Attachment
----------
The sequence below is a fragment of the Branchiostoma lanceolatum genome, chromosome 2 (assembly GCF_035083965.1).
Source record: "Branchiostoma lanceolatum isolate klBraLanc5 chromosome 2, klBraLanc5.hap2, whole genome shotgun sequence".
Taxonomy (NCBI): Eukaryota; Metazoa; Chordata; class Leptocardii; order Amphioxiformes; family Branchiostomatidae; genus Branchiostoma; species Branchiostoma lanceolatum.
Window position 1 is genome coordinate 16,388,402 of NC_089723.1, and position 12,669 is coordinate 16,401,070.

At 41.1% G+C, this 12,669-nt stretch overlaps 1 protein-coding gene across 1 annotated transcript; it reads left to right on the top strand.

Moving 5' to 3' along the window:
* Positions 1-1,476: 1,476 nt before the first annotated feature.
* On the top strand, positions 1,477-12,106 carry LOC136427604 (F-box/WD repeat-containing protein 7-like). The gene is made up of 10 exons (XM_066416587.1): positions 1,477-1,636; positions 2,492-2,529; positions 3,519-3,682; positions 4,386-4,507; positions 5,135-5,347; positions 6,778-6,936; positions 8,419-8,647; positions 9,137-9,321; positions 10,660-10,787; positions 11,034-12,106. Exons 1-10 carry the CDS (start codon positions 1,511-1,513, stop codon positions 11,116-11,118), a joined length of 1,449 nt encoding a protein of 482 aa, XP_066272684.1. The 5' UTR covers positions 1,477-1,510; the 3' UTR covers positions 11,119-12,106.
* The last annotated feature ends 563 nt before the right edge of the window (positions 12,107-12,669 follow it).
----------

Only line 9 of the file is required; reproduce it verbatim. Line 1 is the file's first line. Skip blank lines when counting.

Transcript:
* The last annotated feature ends 563 nt before the right edge of the window (positions 12,107-12,669 follow it).